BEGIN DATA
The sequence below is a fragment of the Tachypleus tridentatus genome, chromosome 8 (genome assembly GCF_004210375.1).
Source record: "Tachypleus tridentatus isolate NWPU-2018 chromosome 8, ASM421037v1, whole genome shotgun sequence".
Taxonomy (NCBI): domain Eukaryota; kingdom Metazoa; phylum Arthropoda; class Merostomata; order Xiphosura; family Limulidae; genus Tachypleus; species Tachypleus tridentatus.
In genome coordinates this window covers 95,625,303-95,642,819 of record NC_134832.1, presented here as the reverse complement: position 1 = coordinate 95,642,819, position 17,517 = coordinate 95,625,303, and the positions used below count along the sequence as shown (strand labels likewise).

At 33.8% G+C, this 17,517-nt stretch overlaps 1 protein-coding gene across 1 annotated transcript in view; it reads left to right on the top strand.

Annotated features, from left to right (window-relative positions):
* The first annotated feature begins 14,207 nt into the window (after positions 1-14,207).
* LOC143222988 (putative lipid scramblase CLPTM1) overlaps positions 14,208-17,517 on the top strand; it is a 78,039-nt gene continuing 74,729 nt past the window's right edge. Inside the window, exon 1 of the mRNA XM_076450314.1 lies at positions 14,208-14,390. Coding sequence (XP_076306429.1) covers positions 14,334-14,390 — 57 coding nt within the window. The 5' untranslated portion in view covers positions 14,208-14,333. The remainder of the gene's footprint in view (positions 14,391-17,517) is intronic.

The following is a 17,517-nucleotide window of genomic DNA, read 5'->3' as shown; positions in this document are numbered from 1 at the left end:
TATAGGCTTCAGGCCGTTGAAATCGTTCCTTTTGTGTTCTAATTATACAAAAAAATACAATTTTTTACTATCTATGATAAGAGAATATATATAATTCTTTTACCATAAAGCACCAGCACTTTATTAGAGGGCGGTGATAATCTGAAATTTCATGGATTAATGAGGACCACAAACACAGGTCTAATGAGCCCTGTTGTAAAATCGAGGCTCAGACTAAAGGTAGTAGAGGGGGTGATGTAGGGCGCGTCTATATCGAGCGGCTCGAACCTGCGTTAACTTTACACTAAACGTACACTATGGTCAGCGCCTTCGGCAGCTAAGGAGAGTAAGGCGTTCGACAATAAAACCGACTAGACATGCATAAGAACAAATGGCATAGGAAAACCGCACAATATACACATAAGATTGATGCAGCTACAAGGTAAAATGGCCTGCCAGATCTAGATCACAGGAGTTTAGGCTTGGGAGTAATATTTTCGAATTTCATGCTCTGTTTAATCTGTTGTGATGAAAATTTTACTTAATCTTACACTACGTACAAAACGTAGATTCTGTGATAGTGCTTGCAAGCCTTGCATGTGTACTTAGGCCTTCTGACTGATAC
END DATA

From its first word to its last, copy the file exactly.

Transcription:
The sequence below is a fragment of the Tachypleus tridentatus genome, chromosome 8 (genome assembly GCF_004210375.1).
Source record: "Tachypleus tridentatus isolate NWPU-2018 chromosome 8, ASM421037v1, whole genome shotgun sequence".
Taxonomy (NCBI): domain Eukaryota; kingdom Metazoa; phylum Arthropoda; class Merostomata; order Xiphosura; family Limulidae; genus Tachypleus; species Tachypleus tridentatus.
In genome coordinates this window covers 95,625,303-95,642,819 of record NC_134832.1, presented here as the reverse complement: position 1 = coordinate 95,642,819, position 17,517 = coordinate 95,625,303, and the positions used below count along the sequence as shown (strand labels likewise).

At 33.8% G+C, this 17,517-nt stretch overlaps 1 protein-coding gene across 1 annotated transcript in view; it reads left to right on the top strand.

Annotated features, from left to right (window-relative positions):
* The first annotated feature begins 14,207 nt into the window (after positions 1-14,207).
* LOC143222988 (putative lipid scramblase CLPTM1) overlaps positions 14,208-17,517 on the top strand; it is a 78,039-nt gene continuing 74,729 nt past the window's right edge. Inside the window, exon 1 of the mRNA XM_076450314.1 lies at positions 14,208-14,390. Coding sequence (XP_076306429.1) covers positions 14,334-14,390 — 57 coding nt within the window. The 5' untranslated portion in view covers positions 14,208-14,333. The remainder of the gene's footprint in view (positions 14,391-17,517) is intronic.

The following is a 17,517-nucleotide window of genomic DNA, read 5'->3' as shown; positions in this document are numbered from 1 at the left end:
TATAGGCTTCAGGCCGTTGAAATCGTTCCTTTTGTGTTCTAATTATACAAAAAAATACAATTTTTTACTATCTATGATAAGAGAATATATATAATTCTTTTACCATAAAGCACCAGCACTTTATTAGAGGGCGGTGATAATCTGAAATTTCATGGATTAATGAGGACCACAAACACAGGTCTAATGAGCCCTGTTGTAAAATCGAGGCTCAGACTAAAGGTAGTAGAGGGGGTGATGTAGGGCGCGTCTATATCGAGCGGCTCGAACCTGCGTTAACTTTACACTAAACGTACACTATGGTCAGCGCCTTCGGCAGCTAAGGAGAGTAAGGCGTTCGACAATAAAACCGACTAGACATGCATAAGAACAAATGGCATAGGAAAACCGCACAATATACACATAAGATTGATGCAGCTACAAGGTAAAATGGCCTGCCAGATCTAGATCACAGGAGTTTAGGCTTGGGAGTAATATTTTCGAATTTCATGCTCTGTTTAATCTGTTGTGATGAAAATTTTACTTAATCTTACACTACGTACAAAACGTAGATTCTGTGATAGTGCTTGCAAGCCTTGCATGTGTACTTAGGCCTTCTGACTGATAC